One of the big trends of 2011 was “more powerful devices,” such as the HTC Edge, the first quad-core mobile phone with a quad-core 1.5GHz processor, says Josh Lovison, a digital strategy consultant.
That, in turn, is leading to the leading edge of the “docking” trend, where smart phones will be able to use various peripherals that make smart phones usable in some of the ways notebook PCs are used. Motorola’s Atrix phone is an example.
ASUS also has designed a keyboard dock for its upcoming tablet, the Transformer Prime, which allows it to operate much like a laptop in both form and function.
Changes in data plans and the advent of Long Term Evolution, as well as patent wars and Android’s rise, are other notable developments.
Mobile apps being rendered dynamically also was a new trend. Facebook, for example, made a recent update that retains some static user interface elements are native code specific to a device, but almost all of the dynamic content displayed is a rendered page of its website, within the app. It's a hybrid between "app" and "web app."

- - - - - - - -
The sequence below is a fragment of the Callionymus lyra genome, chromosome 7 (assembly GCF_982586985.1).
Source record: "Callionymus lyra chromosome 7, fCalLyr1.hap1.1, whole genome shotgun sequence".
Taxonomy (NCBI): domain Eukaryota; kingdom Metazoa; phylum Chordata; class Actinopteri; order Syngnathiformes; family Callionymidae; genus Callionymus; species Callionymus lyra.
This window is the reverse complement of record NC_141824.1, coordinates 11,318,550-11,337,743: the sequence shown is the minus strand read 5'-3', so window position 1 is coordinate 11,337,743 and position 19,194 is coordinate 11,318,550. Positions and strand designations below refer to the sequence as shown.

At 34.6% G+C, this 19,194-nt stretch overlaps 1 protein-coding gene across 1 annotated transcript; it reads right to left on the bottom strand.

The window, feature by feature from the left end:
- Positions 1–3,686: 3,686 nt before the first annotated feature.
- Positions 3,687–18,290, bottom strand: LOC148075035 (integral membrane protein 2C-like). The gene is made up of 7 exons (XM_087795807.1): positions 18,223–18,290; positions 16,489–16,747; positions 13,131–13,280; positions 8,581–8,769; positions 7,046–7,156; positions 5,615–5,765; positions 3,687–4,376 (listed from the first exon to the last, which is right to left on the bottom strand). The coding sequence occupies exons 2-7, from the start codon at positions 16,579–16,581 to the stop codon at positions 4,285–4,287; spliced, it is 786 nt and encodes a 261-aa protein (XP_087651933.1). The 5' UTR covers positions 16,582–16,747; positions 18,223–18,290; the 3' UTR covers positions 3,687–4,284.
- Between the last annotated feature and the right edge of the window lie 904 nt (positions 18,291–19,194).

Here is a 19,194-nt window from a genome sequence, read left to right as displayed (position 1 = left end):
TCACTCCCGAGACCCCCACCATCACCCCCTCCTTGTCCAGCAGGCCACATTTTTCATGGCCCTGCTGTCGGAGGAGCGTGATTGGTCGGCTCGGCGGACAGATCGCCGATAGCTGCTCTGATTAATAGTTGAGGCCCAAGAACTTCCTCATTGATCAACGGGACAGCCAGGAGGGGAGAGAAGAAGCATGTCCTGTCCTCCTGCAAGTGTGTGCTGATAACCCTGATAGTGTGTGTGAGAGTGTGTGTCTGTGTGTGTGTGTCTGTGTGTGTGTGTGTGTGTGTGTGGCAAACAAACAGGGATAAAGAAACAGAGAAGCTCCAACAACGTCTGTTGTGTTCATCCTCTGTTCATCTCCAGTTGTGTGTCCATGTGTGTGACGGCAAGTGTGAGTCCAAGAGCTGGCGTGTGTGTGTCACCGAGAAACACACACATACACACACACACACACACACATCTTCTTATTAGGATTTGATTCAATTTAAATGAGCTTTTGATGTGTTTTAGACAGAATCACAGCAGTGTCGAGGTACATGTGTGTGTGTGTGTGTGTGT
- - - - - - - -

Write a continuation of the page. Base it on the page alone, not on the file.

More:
Mobiles also are displacing dedicated gaming devices as the preferred way to engage with gaming content and games.
According to stats from Flurry, 2011 will be the first year that gaming revenues on mobile devices (iOS and Android) exceed revenues from specialized gaming handhelds such as Nintendo's 3DS or Sony's PSP.
Voice search, which got attention because of Apple’s “Siri,” has been available on Android devices for nearly two years as well, and represents an advance for ease of use on mobiles when searching. Easier search will mean “more search.”